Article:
August 27, 2014

8/6/14 - Agate Fossil Beds NM

Agate Fossil Beds National Monument is in the panhandle of Nebraska.  (Like me, you weren't aware that Nebraska had a panhandle?  It's that part of western Nebraska that sticks up over Colorado.  I think they gave away that chunk so Colorado could be one of the rectangular states.)

While riding in the late 1800s, James Cook and his fiance found old bones on her father's ranch.  Fast forward a few years.  James and Kate married. They bought the ranch from her father.  James became friends with several early-day paleontologists.  Apparently he remembered the bones they'd found and invited them to come look for fossils.  They found a lot of them!
We're not talking dinosaur fossils, but those of mammals like ancestors of the horse and rhinoceros, a gazelle-like camel, a "terrible pig", a bear dog and a land-beaver. Who would have expected to find fossils of any kind in this lonely stretch of prairie and buttes?

By now we've visited a lot of Park Service visitor centers.  Some are elaborate, some don't seem to have had much effort put into them, and don't have much more than a room and a ranger.  We were surprised at the size, and then even more at the displays.
Although you have to imagine muscles and skin on these critters, I did a really good job of adding expression to these old bones.  This would be the beardog Daphoenodon and the "terrible pig" Daeodon.
There were so many fossils found here that they just used random piles of them in the foreground of their display.  Apparently fossils are swapped all over the world by museums--so you might even see fossil exhibits with bones from Nebraska somewhere in Europe.  And they still had lots left over!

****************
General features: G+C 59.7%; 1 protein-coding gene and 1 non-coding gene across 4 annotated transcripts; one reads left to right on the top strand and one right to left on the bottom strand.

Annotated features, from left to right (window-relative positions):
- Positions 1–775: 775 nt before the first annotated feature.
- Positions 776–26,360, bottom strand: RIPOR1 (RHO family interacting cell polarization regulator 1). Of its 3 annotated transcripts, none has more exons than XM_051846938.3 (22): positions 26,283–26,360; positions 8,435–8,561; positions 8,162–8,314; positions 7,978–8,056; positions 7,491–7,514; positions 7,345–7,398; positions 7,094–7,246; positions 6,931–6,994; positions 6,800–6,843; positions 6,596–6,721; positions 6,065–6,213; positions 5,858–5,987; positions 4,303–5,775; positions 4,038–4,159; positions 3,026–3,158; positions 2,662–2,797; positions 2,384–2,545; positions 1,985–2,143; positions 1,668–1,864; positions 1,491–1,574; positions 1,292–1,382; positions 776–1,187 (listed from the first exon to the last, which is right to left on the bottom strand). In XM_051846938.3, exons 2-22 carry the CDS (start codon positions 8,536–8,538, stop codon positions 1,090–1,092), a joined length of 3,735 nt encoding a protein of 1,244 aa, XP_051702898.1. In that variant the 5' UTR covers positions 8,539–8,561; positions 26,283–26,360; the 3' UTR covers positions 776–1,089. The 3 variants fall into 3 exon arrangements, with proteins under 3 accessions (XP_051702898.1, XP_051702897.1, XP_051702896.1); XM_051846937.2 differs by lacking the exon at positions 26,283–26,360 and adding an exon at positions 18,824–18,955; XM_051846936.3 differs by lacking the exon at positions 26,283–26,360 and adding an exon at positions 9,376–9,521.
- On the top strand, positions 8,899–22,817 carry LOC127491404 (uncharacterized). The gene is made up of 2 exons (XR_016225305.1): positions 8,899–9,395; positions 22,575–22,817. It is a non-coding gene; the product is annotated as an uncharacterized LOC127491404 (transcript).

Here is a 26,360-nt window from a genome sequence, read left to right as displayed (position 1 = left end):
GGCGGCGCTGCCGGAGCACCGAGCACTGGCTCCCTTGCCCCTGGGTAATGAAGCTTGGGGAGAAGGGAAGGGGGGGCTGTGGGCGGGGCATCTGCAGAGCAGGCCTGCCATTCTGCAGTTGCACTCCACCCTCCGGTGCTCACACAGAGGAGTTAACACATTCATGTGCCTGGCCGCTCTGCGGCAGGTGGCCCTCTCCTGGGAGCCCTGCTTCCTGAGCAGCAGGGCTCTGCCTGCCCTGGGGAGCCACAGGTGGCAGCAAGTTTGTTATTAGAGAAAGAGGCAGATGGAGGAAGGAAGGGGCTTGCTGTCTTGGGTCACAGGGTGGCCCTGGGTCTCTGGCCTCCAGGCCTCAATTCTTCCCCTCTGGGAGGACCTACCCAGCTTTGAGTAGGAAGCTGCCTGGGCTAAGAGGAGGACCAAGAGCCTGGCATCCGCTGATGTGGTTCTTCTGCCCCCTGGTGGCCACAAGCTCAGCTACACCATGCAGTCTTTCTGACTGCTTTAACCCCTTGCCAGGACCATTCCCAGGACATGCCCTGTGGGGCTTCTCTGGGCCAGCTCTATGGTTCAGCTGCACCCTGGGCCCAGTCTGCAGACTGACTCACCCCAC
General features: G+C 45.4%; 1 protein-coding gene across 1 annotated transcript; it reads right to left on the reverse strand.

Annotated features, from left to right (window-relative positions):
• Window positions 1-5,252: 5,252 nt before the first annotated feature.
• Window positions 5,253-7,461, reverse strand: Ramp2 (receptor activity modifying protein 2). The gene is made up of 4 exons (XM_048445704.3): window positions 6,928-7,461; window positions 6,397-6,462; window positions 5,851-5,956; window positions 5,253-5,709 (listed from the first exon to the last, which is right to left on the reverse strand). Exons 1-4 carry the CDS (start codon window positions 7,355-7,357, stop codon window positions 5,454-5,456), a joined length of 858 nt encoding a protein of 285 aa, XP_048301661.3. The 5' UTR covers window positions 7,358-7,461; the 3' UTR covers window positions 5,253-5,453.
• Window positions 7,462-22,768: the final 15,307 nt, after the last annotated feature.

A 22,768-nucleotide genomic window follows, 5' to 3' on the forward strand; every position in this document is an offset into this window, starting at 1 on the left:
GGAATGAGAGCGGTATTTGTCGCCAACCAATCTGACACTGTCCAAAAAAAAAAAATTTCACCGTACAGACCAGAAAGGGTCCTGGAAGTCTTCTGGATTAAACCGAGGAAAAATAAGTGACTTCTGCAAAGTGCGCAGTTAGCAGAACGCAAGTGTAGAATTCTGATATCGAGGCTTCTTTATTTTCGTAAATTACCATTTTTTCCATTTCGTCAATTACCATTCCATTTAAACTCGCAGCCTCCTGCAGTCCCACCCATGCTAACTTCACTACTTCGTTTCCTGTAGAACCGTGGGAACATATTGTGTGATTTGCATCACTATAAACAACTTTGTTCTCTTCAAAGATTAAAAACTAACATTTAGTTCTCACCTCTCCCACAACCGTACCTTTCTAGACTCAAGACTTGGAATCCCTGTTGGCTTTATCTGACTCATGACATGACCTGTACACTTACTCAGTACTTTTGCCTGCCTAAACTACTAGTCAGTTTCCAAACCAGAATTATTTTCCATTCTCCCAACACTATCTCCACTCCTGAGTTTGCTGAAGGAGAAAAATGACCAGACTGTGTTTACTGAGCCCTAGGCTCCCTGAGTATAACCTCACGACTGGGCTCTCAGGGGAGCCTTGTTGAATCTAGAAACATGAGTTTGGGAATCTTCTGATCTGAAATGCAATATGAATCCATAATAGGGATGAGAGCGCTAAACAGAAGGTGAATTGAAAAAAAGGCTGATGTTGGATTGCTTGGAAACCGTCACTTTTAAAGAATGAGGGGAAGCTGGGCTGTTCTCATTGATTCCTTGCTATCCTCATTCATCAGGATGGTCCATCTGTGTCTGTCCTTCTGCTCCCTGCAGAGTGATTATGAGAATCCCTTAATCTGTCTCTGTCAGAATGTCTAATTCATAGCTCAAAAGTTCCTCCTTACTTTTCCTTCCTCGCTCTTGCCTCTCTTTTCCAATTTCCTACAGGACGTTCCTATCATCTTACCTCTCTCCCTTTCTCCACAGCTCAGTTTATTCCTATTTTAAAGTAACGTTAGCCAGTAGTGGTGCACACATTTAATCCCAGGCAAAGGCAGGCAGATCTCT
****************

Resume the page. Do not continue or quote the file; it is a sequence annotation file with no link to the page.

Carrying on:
Some are in glass cases, like this Stenomylus--they say it's related to a camel, but I haven't a clue how they can tell!  The other one is a Daemonelix burrow, of which more later.
Mr. Cook invited a paleontologist from the Carnegie Museum to excavate in 1905.  The following year some came from the University of Nebraska.  They established rival quarries on hills facing each other.  The one on the left is University Hill; the one on the right is Carnegie Hill.
James Cook was also a long-time friend of Red Cloud, chief of the Lakota Sioux, and invited him and his people to visit the ranch from the reservation in South Dakota.  They exchanged gifts, and many of them are in the Cook Collection at the Visitor Center. Some were made specially for Mr. Cook, like the buckskin suit for one of Cook's sons, and some were of historical value, like the whetstone that belonged to Crazy Horse. These pipe bags belonged to Red Cloud and his son.
But my favorites were the winter counts, pictograph calendars on hides which allowed the keepers to recall events in their history.  Some are really simple, others are very detailed.
Battle of the Hundred Slain Winter Count by American Horse

Battle of Greasy Grass (Little Big Horn)
Contemporary Winter County by Dawn Little Sky

We went outside and had lunch by the tipis, watching the drama of the gathering clouds.
 I did promise you more on the Daemonelix, so pay attention. The scientists were in conflict about the "Devil's corkscrew" fossils they found.  One geologist thought they were fossilized remnants of enormous taproots of some plant that used to grow here.  Then a paleontologist found a rodent fossil inside one, and theorized they were spiral burrows dug by prehistoric beavers.  I wanted to see them so we headed for the Daemonelix Trail. There were lots of wildflowers...

Dotted Gayfeather
Ten-Petal Mentzelia
This rather innocuous cliff has Daemonelix fossils.  They're kind of hard to see when the sun's glaring, but there are supposed to be at least six of them here.  I found one!

But there's another place where the Devil's corkscrew is right at the base of the hill.  They protected it by enclosing it in a case, and refer to it as the "Phone Booth".  You can see how big it is with George standing next to it.
Viscid Aster
Interesting country.  You can see more pictures here: Agate Fossil Beds Natl Monument 

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